Four days from now, Andrew Luck will play in Lucas Oil Stadium for the first time. It's a preseason game, a glorified practice. But it'll feel bigger.
Luck, the Indianapolis Colts' rookie quarterback, could run 20 or 25 plays against the St. Louis Rams at 1:30 p.m. Sunday, according to Colts offensive coordinator Bruce Arians.
Luck's up for it, even if he says he hasn't thought too far ahead of today.
“I have not talked to Coach (Chuck) Pagano or Coach Arians about it,” Luck told reporters Tuesday morning, a few hours before he went 30 for 45 in the night practice at Anderson University. “So whatever they decide, I'll just go with the flow.”
The rest of us are a little more anxious to see how Luck looks against another team's defense. Granted, the Rams aren't anyone's idea of the new Monsters of the Midway, but ranked seventh-best in the NFL last season in pass defense. So they are, or were, one of the better teams at containing quarterbacks.
Let's assume Luck gets 25 snaps. Figure between a third and a half of the snaps are going to be hand-offs, so the possible pass attempts are more likely 15 or fewer.
Here's what I'd like to see Sunday:
* Two deep balls. Actually, I'd like to see five or six just because they're so much fun to watch, but that's highly unlikely. However, one of the question marks about Luck is the strength of his arm on the deep ball. He's dispelling any doubts in practice, but the rest of the world wants to see it in a game.
I don't believe mastery of deep throws makes or breaks a quarterback. I never thought Peyton Manning ruled the league in going long, although he was as accurate as it gets when he unleashed.
But it's good for the offense to let the defense know that weapon exists.
“The wide receivers have done a great job running their butts off, and they're really getting us a lot of room to put the ball up there and run under it,” Luck said. “Donnie (Avery) and LaVon (Brazill), (Austin) Collie, Reggie (Wayne) especially, they've all been really good at getting open downfield and then making the catch.”
I'd like most for Luck to go deep to Avery, Brazill or T.Y. Hilton on Sunday, because they've got something to prove.
* Four sideline out routes.
Remember how Manning moved the chains so well hitting Wayne, Marvin Harrison, even Dallas Clark, over the outside shoulder toward the sidelines? They're tough passes that look simple when executed well. It's all about the ball placement. It needs to arrive as the receivers turning that direction. Luck has shown that skill in training camp.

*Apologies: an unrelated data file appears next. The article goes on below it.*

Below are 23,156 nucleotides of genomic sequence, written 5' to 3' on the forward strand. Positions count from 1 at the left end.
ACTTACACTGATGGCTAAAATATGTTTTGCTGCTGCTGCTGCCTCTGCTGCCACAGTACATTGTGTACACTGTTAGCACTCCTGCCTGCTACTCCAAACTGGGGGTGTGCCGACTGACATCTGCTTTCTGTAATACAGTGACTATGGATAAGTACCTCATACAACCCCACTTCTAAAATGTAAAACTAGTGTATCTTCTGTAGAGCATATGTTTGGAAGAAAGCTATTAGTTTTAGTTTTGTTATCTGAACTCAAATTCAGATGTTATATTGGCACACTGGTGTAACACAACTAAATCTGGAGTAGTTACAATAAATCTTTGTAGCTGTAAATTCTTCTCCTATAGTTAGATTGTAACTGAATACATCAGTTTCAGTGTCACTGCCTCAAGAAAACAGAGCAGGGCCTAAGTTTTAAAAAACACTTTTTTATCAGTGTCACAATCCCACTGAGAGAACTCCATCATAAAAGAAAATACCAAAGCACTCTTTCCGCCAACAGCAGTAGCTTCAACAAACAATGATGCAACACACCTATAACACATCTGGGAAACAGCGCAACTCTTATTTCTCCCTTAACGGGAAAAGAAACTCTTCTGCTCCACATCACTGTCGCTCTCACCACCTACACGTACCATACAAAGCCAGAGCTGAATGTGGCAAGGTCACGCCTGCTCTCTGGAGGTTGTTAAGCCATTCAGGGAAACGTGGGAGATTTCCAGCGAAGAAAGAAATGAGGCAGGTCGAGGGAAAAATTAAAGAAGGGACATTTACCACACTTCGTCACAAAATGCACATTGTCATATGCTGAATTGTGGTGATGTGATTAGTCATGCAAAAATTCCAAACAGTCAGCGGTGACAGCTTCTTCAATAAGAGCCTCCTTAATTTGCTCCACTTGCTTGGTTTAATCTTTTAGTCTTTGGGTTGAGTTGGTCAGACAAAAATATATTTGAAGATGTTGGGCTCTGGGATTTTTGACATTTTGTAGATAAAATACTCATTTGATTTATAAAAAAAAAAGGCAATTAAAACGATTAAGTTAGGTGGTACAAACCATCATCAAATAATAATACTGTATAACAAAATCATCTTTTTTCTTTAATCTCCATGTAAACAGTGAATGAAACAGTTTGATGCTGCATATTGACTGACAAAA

* Four tight-end connections.
These can be a variety of types of passes, with Coby Fleener and Dwayne Allen lining up any number of ways before the snap. Allen sometimes lines up in a fullback position, primarily for blocking purposes but he could peel off and look for a pass. Fleener seems more flexible along the lines of Clark, who could line up tight, in the slot or even out wide.
Can Luck find these guys as second or third options? How will Luck handle the speed needed for a progression of passing looks?
* Four in heavy traffic.
These can go to wide receivers such as Collie or Wayne, or to the tight ends. But it'll be instructive to see will be how Luck finds these receivers in traffic. How does he see the field? Can he anticipate linebackers jumping routes? Does he have a sense of safeties arriving out of nowhere? By “traffic,” I just mean situations where there's a small window. Again, people are seeing Luck execute against the Colts defense, but doing so against another opponent raises the bar.
The best NFL quarterbacks put the ball where only a receiver can catch it when space indicates there are at least two players (yours and theirs) in direct line with the ball.
“He's real fluid with his release,” Colts outside linebacker Robert Mathis said. “Until you catch it or try to bat it down, you don't see how much velocity it really has. He has a real strong arm. He's ahead of the curve. So that's a big plus for us.”
* One on the run.
Luck's athletic ability is sometimes overlooked. We saw at the NFL Combine that he has speed. He's not quite as fast as Robert Griffin III, but he's more than average in mobility. I'd like to see him chased a bit out of the pocket, feel the pressure, and improvise a completion on what appears to be a broken play.
No matter what combination of throws Luck attempts, we'll be closer than ever to seeing what the Colts' offense looks like after an extreme makeover.
We shouldn't judge too harshly or too enthusiastically upon first review this Sunday. But it doesn't hurt to judge. For “The New Franchise,” the scrutiny is inevitable.